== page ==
BlueSnap and Tipalti are on different sides of the payments industry, but both believe targeting their cross-border digital payments services at the middle market is a winning strategy, mainly because so few companies in that arena have shifted their business online.
"The big change in the market now is that everybody's moving to digital payments," BlueSnap CEO Ralph Dangelmaier said in an interview this month.
Waltham, Massachusetts-based BlueSnap aims to help its middle-market clientele accept payments from all over the world, while San Mateo, California-based Tipalti wants to equip middle-market companies with the software they need to make cross-border payments to suppliers and partners worldwide.
Both companies are private and growing fast to grab a larger slice of a trillion-dollar market their CEOs say has barely been penetrated. They have also both attracted significant private investment, and don't have immediate plans to sell shares to the public.
Tipalti, founded in 2010, currently helps its middle-market customers process $20 billion in payments annually, said CEO Chen Amit. For Tipalti, middle market means companies with anywhere from 50 to 1,000 employees and Amit estimates that only about 4% of those businesses have digitized their payments.
"It's not working in this world to push checks and invoices from desk to desk," Amit said in an interview this month. "You need some way to digitize your financial operations."
Tipalti competitors also targeting the middle market include AvidXchange, MineralTree and Bill.com. Still, Amit said two-thirds of Tipalti's business isn't contested.
Of the other third, Amit estimates Tipalti wins about 80% of the work mainly because of his company's global reach, including meeting currency and compliance needs outside the U.S.
The company's customer count is about 1,400, according to its web site, and services those customers with 480 employees. It aims to expand, principally in the U.S., in large part by adding more sales personnel, Chen said. The company is also enhancing and expanding its product suite, moving beyond accounts payable and invoice processing. "There are more parts of the CFO office work that we can help with," he said.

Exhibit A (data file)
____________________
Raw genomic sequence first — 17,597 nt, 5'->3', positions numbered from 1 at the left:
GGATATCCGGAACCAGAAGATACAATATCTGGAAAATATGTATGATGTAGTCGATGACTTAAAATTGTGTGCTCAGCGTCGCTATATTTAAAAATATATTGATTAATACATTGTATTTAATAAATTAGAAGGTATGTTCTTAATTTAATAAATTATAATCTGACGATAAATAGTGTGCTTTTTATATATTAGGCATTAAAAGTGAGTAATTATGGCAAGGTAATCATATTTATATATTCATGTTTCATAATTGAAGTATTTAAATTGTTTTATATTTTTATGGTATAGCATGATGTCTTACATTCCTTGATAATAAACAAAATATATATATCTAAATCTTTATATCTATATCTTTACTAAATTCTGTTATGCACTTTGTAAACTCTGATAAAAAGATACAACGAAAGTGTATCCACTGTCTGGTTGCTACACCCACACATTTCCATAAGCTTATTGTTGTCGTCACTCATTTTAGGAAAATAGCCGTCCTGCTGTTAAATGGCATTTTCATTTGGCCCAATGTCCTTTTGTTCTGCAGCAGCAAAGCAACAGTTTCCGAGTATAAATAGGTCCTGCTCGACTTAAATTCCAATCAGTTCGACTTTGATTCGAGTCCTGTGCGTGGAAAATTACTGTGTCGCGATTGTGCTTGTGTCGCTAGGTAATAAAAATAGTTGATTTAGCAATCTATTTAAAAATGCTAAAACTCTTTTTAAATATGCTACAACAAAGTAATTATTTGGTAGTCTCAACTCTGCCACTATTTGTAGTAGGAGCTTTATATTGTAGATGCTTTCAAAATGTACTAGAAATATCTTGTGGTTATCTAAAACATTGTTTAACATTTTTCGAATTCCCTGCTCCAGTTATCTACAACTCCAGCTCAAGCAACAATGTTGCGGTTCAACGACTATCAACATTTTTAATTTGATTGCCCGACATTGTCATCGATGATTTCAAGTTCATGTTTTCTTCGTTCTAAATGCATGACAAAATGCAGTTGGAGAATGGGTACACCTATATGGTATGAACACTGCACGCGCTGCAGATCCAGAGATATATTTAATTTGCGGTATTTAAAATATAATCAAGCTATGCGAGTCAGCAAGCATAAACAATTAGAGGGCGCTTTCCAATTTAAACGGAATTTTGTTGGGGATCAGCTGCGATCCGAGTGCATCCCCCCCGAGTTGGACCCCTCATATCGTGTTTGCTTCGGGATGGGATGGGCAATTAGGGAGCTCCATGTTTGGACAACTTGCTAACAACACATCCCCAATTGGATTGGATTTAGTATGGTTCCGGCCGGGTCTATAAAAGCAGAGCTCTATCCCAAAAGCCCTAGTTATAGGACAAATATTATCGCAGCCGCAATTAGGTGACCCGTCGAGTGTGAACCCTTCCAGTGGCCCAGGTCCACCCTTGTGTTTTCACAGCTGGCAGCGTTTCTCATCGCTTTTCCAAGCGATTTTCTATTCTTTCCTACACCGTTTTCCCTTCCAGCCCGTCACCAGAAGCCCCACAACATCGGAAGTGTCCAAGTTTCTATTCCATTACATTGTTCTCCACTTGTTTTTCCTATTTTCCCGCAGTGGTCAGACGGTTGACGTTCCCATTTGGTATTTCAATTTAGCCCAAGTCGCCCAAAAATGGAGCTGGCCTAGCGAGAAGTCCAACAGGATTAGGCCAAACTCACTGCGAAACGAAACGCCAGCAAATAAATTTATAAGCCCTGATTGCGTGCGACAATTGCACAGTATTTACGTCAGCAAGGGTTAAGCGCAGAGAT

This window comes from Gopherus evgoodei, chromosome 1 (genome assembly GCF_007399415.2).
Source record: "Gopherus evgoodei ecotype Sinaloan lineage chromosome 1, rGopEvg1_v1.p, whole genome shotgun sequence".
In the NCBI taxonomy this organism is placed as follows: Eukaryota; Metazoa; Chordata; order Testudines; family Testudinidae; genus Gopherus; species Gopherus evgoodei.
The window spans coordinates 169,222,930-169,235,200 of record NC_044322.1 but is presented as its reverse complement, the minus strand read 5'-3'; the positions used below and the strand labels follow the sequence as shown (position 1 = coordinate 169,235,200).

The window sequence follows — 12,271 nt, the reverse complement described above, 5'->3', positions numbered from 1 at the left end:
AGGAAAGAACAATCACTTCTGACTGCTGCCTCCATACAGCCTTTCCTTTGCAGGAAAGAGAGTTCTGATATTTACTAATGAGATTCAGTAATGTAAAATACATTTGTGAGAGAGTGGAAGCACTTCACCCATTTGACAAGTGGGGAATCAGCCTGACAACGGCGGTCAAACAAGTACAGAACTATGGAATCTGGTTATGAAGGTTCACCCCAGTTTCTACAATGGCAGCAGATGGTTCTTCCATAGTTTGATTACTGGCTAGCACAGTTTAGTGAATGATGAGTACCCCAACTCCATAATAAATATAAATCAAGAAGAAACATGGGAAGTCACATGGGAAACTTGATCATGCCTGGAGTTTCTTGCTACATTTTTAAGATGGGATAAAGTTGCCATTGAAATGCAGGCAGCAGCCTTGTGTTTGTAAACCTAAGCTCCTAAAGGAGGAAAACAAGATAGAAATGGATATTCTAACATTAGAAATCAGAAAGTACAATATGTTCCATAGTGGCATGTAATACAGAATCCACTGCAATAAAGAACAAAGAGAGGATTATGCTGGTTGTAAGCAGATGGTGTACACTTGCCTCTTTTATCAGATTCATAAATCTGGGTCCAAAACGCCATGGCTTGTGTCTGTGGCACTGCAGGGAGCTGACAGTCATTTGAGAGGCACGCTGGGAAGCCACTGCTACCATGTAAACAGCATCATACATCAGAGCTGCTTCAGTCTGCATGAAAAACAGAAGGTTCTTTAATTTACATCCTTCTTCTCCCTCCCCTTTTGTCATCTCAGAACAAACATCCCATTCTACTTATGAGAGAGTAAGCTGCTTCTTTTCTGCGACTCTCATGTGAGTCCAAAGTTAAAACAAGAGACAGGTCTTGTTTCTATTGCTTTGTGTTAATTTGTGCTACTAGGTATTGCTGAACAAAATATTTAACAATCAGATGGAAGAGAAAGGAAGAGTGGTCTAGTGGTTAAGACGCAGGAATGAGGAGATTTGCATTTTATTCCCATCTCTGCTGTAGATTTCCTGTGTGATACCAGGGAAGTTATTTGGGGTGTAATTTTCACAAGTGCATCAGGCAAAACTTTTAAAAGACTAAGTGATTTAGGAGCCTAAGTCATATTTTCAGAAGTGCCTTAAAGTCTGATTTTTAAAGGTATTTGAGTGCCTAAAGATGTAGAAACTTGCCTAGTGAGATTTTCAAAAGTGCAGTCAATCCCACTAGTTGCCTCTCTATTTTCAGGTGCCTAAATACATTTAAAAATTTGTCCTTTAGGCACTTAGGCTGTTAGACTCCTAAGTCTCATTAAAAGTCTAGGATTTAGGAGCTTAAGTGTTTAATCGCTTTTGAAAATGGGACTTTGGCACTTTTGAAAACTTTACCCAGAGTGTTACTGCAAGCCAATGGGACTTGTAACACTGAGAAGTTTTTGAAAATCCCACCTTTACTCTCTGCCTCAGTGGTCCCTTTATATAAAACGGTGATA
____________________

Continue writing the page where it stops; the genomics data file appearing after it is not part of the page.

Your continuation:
In addition, acquisitions are part of the plan for future growth, with the Tipalti last week announcing the acquisition of cloud procurement software provider, Approve.com. "It's important for our growth to do acquisitions as well," Amit said just days before the purchase.
So far, the company has raised nearly $280 million, including $150 million last year, that gave it a $2 billion valuation, he said. Amit declined to provide Tipalti's annual revenue. Durable Capital Partners and Greenoaks Capital are among its investors.
For now, Amit doesn't need public shareholder capital to pursue the plans. "I'm not in a rush to go public. I can do more in the private market," he said. "There's a lot of strength from doing things in the private market," he said.
At BlueSnap, Dangelmaier agrees there are benefits to remaining private and keeping operations out of the spotlight. For now, he expects to pursue another round of private fundraising to answer the market opportunity. BlueSnap doesn't have any immediate plans to go public either, but Dangelmaier is not ruling it out as a possibility sometime this year.
BlueSnap seeks to sell to middle-market companies with between $2 million and $1 billion in annual revenue, he said. Its current customers include the gift company Edible arrangements; software company Jamf; and online genealogy company MyHeritage. He said the company recently landed two new car-maker clients, but he declined to name them.
The middle-market client set is "huge" and "massively underserved," Dangelmaier said. "We're trying to get the word out and that's challenging because we're not the biggest company in the world."
BlueSnap has 200 employees and has raised about $80 million from private investors. Dangelmaier wouldn't disclose BlueSnap's annual revenue, but said the company is profitable.
Rivals that can compete in the cross-border arena with BlueSnap include Stripe, PayPal's Braintree unit, Adyen, and Checkout.com, but those players aren't necessarily showing up in the middle market, Dangelmaier said.
BlueSnap's private equity owners Great Hill Partners and Parthenon Capital have been content to stay private, but with the stock market's continuing climb upward, Dangelmaier suggested that could always change. "We could just jump up and go public by the end of the year," he said.